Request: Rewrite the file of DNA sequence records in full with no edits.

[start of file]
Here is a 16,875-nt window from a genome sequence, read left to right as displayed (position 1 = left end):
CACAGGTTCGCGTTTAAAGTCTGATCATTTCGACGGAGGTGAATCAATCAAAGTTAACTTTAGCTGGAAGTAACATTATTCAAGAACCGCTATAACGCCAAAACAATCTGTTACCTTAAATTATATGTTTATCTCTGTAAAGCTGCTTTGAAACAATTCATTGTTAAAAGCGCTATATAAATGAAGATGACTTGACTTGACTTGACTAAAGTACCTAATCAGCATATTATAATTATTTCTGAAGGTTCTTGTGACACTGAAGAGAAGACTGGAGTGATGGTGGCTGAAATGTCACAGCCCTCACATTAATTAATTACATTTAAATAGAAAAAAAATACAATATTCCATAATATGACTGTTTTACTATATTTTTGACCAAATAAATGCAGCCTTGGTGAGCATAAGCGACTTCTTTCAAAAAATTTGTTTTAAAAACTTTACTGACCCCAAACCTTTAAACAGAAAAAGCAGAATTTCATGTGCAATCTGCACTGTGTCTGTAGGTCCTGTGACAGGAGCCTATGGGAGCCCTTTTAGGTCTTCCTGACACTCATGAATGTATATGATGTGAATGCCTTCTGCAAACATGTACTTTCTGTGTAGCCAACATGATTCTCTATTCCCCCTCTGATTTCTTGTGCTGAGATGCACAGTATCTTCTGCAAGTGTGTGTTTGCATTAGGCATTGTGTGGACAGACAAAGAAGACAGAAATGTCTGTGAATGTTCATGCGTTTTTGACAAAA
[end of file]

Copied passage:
Here is a 16,875-nt window from a genome sequence, read left to right as displayed (position 1 = left end):
CACAGGTTCGCGTTTAAAGTCTGATCATTTCGACGGAGGTGAATCAATCAAAGTTAACTTTAGCTGGAAGTAACATTATTCAAGAACCGCTATAACGCCAAAACAATCTGTTACCTTAAATTATATGTTTATCTCTGTAAAGCTGCTTTGAAACAATTCATTGTTAAAAGCGCTATATAAATGAAGATGACTTGACTTGACTTGACTAAAGTACCTAATCAGCATATTATAATTATTTCTGAAGGTTCTTGTGACACTGAAGAGAAGACTGGAGTGATGGTGGCTGAAATGTCACAGCCCTCACATTAATTAATTACATTTAAATAGAAAAAAAATACAATATTCCATAATATGACTGTTTTACTATATTTTTGACCAAATAAATGCAGCCTTGGTGAGCATAAGCGACTTCTTTCAAAAAATTTGTTTTAAAAACTTTACTGACCCCAAACCTTTAAACAGAAAAAGCAGAATTTCATGTGCAATCTGCACTGTGTCTGTAGGTCCTGTGACAGGAGCCTATGGGAGCCCTTTTAGGTCTTCCTGACACTCATGAATGTATATGATGTGAATGCCTTCTGCAAACATGTACTTTCTGTGTAGCCAACATGATTCTCTATTCCCCCTCTGATTTCTTGTGCTGAGATGCACAGTATCTTCTGCAAGTGTGTGTTTGCATTAGGCATTGTGTGGACAGACAAAGAAGACAGAAATGTCTGTGAATGTTCATGCGTTTTTGACAAAA